The median age in the city was 40.7 years. 23.1% of residents were under the age of 18; 7.6% were between the ages of 18 and 24; 24.3% were from 25 to 44; 28.5% were from 45 to 64; and 16.5% were 65 years of age or older. The gender makeup of the city was 49.0% male and 51.0% female.
As of the census of 2000, there were 4,917 people, 1,975 households, and 1,384 families living in the city. The population density was 1,772.1 people per square mile (685.4/km²). There were 2,108 housing units at an average density of 759.7 per square mile (293.8/km²). The racial makeup of the city was 98.47% White, 0.37% African American, 0.06% Native American, 0.14% Asian, 0.26% from other races, and 0.69% from two or more races. Hispanic or Latino of any race were 0.71% of the population.
There were 1,975 households out of which 30.9% had children under the age of 18 living with them, 54.6% were married couples living together, 11.6% had a female householder with no husband present, and 29.9% were non-families. 25.6% of all households were made up of individuals and 14.1% had someone living alone who was 65 years of age or older. The average household size was 2.49 and the average family size was 2.98.
In the city the population was spread out with 24.9% under the age of 18, 7.5% from 18 to 24, 28.4% from 25 to 44, 22.6% from 45 to 64, and 16.7% who were 65 years of age or older. The median age was 38 years. For every 100 females there were 93.2 males. For every 100 females age 18 and over, there were 87.5 males.
The median income for a household in the city was $35,738, and the median income for a family was $40,057. Males had a median income of $30,550 versus $17,237 for females. The per capita income for the city was $16,243. About 5.5% of families and 10.0% of the population were below the poverty line, including 22.0% of those under age 18 and 2.2% of those age 65 or over.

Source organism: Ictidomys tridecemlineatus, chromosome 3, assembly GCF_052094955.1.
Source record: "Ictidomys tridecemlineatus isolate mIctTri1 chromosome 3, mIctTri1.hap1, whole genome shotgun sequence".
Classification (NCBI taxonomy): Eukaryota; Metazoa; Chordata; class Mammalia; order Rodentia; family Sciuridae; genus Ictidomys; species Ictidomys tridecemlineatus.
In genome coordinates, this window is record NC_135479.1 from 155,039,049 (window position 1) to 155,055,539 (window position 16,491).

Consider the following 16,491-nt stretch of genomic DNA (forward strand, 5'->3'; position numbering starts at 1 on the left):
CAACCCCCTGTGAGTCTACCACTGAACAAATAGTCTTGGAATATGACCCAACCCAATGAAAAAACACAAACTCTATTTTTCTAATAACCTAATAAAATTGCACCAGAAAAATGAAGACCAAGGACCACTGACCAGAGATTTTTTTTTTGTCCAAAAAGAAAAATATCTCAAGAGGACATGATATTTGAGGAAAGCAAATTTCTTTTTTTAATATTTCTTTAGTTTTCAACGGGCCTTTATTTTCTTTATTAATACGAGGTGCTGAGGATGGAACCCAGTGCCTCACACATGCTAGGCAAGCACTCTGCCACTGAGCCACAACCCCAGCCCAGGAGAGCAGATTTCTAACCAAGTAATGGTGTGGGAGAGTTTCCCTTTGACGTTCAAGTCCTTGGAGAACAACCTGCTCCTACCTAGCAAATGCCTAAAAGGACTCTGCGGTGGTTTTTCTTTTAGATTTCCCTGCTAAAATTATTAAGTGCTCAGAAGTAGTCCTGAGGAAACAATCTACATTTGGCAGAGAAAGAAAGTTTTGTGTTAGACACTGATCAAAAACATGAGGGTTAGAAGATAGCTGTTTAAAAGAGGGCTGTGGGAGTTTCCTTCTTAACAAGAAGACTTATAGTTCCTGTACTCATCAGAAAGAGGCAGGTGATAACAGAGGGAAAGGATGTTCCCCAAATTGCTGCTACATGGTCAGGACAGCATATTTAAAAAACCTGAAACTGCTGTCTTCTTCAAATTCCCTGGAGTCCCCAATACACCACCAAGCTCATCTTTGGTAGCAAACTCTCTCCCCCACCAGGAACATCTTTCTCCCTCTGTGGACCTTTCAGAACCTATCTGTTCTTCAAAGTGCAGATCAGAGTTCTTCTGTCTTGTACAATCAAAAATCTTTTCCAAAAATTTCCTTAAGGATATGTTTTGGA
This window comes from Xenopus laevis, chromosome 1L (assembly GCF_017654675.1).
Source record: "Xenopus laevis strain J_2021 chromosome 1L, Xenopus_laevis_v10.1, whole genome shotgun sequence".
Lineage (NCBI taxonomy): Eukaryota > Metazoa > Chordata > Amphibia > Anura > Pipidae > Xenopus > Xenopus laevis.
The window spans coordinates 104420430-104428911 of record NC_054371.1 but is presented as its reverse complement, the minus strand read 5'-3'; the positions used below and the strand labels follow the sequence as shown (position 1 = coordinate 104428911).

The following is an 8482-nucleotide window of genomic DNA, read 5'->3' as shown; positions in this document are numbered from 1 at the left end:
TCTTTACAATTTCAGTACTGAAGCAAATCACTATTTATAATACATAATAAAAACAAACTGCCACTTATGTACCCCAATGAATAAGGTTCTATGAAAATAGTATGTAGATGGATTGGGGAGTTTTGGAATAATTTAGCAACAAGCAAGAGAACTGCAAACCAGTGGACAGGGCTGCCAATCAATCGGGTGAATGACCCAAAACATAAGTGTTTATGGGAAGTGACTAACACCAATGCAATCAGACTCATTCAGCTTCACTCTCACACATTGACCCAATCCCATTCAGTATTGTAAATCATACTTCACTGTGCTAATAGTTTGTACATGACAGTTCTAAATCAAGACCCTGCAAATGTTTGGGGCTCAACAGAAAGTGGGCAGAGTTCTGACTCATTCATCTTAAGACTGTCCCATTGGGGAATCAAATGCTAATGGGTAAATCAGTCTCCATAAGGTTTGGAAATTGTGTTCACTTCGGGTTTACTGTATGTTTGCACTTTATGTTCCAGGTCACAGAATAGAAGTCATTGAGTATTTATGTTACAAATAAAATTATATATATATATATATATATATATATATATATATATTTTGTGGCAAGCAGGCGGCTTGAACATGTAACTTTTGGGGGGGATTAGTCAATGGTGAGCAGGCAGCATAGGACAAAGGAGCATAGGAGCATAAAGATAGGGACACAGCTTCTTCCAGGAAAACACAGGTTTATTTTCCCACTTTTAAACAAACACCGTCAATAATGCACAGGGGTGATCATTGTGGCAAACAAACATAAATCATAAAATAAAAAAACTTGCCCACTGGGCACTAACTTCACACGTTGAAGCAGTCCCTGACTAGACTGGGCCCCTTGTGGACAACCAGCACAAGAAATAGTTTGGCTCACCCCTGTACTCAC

Children in East Palestine are served by the East Palestine City School District. The district formerly operated multiple schools throughout the city; however, a new middle school and a renovated elementary campus were erected surrounding the existing high school in 1997. The current schools in the district are:
- East Palestine Elementary School – 195 W Grant Street, grades K-4
- East Palestine Middle School – 320 W Grant Street, grades 5-8
- East Palestine High School – 360 W Grant Street, grades 9-12
- Linda Bolon – member of the Ohio House of Representatives from the 1st district
- Sarah Burgess – singer-songwriter and American Idol contestant
- Charles Burleigh Galbreath – writer, historian, educator, and librarian
- R. S. Hamilton – 33rd Speaker of the Oregon House of Representatives
- Wynn Hawkins – Major League Baseball pitcher for the Cleveland Indians
- Martha Hill – dance instructor at the Juilliard School and advocate of modern dance
- Fred Hoaglin – National Football League center for the Cleveland Browns, Baltimore Colts, Houston Oilers, and Seattle Seahawks, as well as two-time Super Bowl champion coach with the New York Giants
- Roger M. Kyes – fourth United States Deputy Secretary of Defense
- Jerry McGee – PGA Tour professional golfer
- J. T. Miller – National Hockey League left winger for the Vancouver Canucks
- Jesse R. Pitts – sociologist
- Volney Rogers – founder of Mill Creek Park
- R. J. Thomas – second president of the United Automobile Workers